The DivaCup is a soft cup made of medical grade silicone that is worn internally.
Unlike tampons which absorb menstrual blood, The DivaCup collects it, eliminating drying and chafing. Since it is reuseable it makes an ecological and budget friendly choice.
The DivaCup now comes in three sizes! Model zero is for those who are 18 or under and have not had a child. Model one is for people between 19 and 30 who have not had a child and have a medium menstrual flow. Model two is for people over 30 and/or those who have had any type of childbirth and/or those who have a heavy flow. The diameter of the cup increases by an 1/8 of an inch as you go from model 0 to model 1 and from model 1 to model 2. In accordance with government regulations all sales of The DivaCup are final. Please choose your size carefully. If you need help check out our FAQs or contact us.
It is safe to leave The DivaCup in for up to 12 hours. On heavier days you may need to empty your cup as often as you change a tampon or pad, although it is usually less frequent. The DivaCup is not associated with Toxic Shock Syndrome and has FDA and Health Canada approval.
Wash your hands with natural soap and hot water. Get comfortable either sitting or squatting with legs spread. If you are just learning, choose a time and place where you feel comfortable and can relax. Tensing up may constrict vaginal muscles and make inserting the cup more challenging.
Squeeze the cup together and then fold so it is quartered, holding between your thumb and forefinger. An alternate method of folding is to push one side of the rim down into the cup. Hold it in this position at the base.
Using your other hand spread your labia. Insert the cup with the unfolded side down. Push the cup upwards with your fingers until the tab is about even with the vaginal opening. Rotate and/or tug on the cup to get it to fully open. When it fully opens you will become less aware of it. You can also check that it is open by running a finger around the top edge.
Wash your hands with natural soap and hot water. Get comfortable either sitting or squatting with legs spread. If you are just learning, choose a time and place where you feel comfortable and can relax. Tensing up may constrict vaginal muscles and make removing the cup more challenging.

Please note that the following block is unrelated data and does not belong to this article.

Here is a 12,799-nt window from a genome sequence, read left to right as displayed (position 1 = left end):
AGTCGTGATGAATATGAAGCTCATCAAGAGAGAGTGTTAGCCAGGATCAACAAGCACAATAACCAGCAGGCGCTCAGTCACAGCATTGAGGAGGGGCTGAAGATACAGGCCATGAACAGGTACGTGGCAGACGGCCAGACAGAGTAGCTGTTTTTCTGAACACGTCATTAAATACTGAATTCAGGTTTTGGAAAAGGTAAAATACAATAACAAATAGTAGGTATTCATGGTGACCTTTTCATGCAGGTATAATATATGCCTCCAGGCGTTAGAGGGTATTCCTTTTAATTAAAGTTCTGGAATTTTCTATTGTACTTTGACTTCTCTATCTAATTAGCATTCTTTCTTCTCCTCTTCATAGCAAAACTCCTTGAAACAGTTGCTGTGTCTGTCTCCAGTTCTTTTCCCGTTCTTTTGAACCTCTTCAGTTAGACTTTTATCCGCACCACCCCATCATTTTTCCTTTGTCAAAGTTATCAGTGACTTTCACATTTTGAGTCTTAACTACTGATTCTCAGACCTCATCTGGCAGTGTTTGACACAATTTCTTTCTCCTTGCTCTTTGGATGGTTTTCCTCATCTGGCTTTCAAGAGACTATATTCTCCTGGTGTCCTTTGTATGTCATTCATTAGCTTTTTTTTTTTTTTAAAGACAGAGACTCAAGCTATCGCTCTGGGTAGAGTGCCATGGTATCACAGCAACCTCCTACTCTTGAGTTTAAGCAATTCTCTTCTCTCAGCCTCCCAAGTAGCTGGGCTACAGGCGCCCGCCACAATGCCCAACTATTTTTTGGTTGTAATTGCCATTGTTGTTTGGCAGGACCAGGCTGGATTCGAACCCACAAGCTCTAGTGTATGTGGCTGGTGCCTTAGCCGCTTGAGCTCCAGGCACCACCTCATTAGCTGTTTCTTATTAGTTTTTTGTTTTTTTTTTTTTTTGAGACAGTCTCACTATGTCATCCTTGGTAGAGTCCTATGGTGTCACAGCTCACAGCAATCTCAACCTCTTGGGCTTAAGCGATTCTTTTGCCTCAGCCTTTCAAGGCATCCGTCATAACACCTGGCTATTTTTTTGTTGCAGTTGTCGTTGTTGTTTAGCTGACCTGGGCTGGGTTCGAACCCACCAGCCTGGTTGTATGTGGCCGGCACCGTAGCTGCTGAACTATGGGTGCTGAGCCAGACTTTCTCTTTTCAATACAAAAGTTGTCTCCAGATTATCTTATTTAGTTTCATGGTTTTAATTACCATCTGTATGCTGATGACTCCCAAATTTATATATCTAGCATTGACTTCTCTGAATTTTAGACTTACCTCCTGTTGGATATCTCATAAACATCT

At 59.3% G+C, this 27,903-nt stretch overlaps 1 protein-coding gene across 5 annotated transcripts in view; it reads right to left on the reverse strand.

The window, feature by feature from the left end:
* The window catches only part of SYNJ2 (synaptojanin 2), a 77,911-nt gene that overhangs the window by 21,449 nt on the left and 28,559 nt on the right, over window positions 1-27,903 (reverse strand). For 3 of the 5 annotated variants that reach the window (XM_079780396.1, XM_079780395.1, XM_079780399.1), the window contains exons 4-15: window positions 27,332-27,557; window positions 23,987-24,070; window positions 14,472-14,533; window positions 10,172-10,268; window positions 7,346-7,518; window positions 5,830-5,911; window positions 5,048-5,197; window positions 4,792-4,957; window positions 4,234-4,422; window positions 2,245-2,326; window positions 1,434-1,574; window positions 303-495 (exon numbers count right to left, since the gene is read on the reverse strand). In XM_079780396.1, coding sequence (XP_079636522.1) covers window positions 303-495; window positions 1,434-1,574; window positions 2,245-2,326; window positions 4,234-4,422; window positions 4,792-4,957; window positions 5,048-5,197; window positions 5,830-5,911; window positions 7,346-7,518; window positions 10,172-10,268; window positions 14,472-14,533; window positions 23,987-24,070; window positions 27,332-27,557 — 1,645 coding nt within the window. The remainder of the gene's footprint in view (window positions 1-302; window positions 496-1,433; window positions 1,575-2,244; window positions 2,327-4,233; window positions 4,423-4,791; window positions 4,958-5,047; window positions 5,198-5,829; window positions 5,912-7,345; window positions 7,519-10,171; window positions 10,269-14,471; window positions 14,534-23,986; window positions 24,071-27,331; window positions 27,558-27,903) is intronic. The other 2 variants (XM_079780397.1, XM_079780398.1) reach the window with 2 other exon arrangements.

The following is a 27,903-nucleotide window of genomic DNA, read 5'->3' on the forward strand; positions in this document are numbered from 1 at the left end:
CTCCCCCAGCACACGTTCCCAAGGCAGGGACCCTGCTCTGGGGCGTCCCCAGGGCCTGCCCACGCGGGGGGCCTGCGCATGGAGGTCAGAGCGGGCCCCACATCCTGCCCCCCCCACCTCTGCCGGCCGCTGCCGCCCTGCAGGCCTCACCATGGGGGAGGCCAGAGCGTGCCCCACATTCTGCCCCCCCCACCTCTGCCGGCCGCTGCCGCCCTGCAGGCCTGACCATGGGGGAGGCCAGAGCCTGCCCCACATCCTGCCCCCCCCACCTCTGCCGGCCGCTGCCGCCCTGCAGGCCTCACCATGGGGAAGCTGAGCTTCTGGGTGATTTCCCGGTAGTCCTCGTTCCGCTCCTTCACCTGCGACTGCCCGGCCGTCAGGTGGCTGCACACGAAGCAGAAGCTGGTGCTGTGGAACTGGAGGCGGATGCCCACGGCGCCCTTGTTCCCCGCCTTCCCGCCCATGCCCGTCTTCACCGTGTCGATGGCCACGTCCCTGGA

Use one hand to spread your labia and the other to reach for the tab or base of the cup. You can use your stomach muscles to push the cup down far enough to grab the base. Squeeze the base of the cup to release the seal and and pull it out, keeping it upright. Empty, wash with a natural soap and hot water, and reinsert.
Cleaning and Storage
Wash The DivaCup with a natural soap and hot water at the beginning and end of each cycle. Rinsing with water is often adequate during your cycle. You can boil The DivaCup to completely sterilize. If your cup becomes discolored you can soak it in hydrogen peroxide.
Store in a breathable cloth bag. Keep it away from dogs and cats (and other nibbly pets). They will find it and chew it up and you will be sad.
Why haven’t I heard of this before?
Without the repeat sales that disposable products generate, cup manufacturers cannot afford the amount of advertising that tampon and pad makers can. In addition, negative attitudes about menstruation and blood are common. A reusable product that involves closer contact with menstrual fluid is a harder sell. As attitudes change and people realize the benefits both personal and ecological, the popularity of menstrual cup continues to grow.
What’s so bad about tampons?
Most tampons are made of synthetic materials that dry and abrade the delicate tissue inside the vagina. In addition to absorbing menstrual fluid they also absorb the natural fluids that keep the vagina healthy. Tampons are associated with vaginal infections including the rare and sometimes deadly Toxic Shock Syndrome (TSS).
Buying tampons and disposable pads is like throwing money away. An estimate for the cost of disposables over a lifetime is around $1700.